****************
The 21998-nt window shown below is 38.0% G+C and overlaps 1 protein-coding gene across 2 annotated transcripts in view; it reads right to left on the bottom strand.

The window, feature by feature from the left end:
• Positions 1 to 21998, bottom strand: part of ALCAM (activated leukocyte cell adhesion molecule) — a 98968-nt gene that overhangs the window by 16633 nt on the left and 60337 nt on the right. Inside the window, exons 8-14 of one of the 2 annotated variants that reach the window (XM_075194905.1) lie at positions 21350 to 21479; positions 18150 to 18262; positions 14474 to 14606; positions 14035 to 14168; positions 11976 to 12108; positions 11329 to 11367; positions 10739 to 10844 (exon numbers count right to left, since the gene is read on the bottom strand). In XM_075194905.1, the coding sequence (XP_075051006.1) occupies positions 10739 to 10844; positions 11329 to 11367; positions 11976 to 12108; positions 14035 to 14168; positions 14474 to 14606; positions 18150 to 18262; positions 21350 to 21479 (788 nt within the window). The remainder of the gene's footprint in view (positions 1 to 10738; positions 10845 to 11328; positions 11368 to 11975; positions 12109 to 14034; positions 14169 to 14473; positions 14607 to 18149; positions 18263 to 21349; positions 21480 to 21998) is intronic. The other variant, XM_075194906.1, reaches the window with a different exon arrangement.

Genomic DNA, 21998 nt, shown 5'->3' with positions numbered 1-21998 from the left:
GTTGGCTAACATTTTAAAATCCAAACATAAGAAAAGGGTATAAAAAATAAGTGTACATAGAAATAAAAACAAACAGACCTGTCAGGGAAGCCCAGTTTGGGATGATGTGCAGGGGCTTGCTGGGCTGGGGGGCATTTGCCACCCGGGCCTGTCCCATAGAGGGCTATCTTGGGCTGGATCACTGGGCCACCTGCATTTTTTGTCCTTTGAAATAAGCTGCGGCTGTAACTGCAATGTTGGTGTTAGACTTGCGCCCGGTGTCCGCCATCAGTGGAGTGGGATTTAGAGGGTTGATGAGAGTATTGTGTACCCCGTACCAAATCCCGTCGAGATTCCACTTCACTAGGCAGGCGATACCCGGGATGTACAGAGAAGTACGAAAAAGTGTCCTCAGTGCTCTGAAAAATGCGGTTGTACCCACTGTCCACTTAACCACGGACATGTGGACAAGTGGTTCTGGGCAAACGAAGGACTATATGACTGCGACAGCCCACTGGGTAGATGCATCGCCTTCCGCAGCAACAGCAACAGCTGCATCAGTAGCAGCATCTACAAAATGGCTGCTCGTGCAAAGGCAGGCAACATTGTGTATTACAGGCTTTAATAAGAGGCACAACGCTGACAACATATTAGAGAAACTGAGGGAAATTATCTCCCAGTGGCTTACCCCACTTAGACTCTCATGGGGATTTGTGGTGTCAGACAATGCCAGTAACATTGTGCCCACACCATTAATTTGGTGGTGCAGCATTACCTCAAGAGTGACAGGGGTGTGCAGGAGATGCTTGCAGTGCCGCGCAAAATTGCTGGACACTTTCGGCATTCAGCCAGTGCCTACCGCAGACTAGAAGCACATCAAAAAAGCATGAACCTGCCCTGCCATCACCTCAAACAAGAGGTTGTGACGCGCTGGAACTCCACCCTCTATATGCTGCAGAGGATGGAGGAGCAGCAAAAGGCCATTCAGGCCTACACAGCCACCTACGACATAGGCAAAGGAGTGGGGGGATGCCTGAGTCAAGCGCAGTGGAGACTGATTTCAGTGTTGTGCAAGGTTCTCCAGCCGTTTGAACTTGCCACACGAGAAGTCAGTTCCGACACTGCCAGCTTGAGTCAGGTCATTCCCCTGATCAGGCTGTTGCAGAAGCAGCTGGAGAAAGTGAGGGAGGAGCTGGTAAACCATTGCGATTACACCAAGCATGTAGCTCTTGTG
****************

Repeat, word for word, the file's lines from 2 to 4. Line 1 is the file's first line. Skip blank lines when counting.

The window, feature by feature from the left end:
• Positions 1 to 21998, bottom strand: part of ALCAM (activated leukocyte cell adhesion molecule) — a 98968-nt gene that overhangs the window by 16633 nt on the left and 60337 nt on the right. Inside the window, exons 8-14 of one of the 2 annotated variants that reach the window (XM_075194905.1) lie at positions 21350 to 21479; positions 18150 to 18262; positions 14474 to 14606; positions 14035 to 14168; positions 11976 to 12108; positions 11329 to 11367; positions 10739 to 10844 (exon numbers count right to left, since the gene is read on the bottom strand). In XM_075194905.1, the coding sequence (XP_075051006.1) occupies positions 10739 to 10844; positions 11329 to 11367; positions 11976 to 12108; positions 14035 to 14168; positions 14474 to 14606; positions 18150 to 18262; positions 21350 to 21479 (788 nt within the window). The remainder of the gene's footprint in view (positions 1 to 10738; positions 10845 to 11328; positions 11368 to 11975; positions 12109 to 14034; positions 14169 to 14473; positions 14607 to 18149; positions 18263 to 21349; positions 21480 to 21998) is intronic. The other variant, XM_075194906.1, reaches the window with a different exon arrangement.

Genomic DNA, 21998 nt, shown 5'->3' with positions numbered 1-21998 from the left: